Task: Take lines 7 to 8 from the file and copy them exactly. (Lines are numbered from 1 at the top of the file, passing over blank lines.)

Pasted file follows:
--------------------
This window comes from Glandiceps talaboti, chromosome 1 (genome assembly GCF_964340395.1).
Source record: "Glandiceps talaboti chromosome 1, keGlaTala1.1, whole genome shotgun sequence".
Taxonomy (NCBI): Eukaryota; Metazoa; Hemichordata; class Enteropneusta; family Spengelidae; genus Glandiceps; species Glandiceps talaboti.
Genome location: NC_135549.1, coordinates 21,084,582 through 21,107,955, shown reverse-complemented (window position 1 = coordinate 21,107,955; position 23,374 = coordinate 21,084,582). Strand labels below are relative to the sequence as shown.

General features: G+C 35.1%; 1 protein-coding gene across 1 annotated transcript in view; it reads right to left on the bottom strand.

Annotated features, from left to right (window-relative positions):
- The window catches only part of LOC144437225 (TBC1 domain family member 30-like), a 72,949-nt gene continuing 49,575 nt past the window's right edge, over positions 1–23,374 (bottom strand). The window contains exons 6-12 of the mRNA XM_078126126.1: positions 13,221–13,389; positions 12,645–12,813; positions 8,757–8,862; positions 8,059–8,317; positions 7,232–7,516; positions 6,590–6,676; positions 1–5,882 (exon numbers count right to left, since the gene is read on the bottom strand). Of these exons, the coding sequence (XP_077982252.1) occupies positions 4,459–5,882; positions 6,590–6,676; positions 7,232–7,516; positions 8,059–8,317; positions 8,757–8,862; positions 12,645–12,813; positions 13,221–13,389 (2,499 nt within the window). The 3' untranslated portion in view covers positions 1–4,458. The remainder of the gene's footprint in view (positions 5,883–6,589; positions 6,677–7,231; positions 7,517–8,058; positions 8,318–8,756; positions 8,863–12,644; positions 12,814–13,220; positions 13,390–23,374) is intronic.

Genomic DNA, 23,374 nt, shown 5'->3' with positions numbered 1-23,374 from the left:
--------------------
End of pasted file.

- The window catches only part of LOC144437225 (TBC1 domain family member 30-like), a 72,949-nt gene continuing 49,575 nt past the window's right edge, over positions 1–23,374 (bottom strand). The window contains exons 6-12 of the mRNA XM_078126126.1: positions 13,221–13,389; positions 12,645–12,813; positions 8,757–8,862; positions 8,059–8,317; positions 7,232–7,516; positions 6,590–6,676; positions 1–5,882 (exon numbers count right to left, since the gene is read on the bottom strand). Of these exons, the coding sequence (XP_077982252.1) occupies positions 4,459–5,882; positions 6,590–6,676; positions 7,232–7,516; positions 8,059–8,317; positions 8,757–8,862; positions 12,645–12,813; positions 13,221–13,389 (2,499 nt within the window). The 3' untranslated portion in view covers positions 1–4,458. The remainder of the gene's footprint in view (positions 5,883–6,589; positions 6,677–7,231; positions 7,517–8,058; positions 8,318–8,756; positions 8,863–12,644; positions 12,814–13,220; positions 13,390–23,374) is intronic.

Genomic DNA, 23,374 nt, shown 5'->3' with positions numbered 1-23,374 from the left: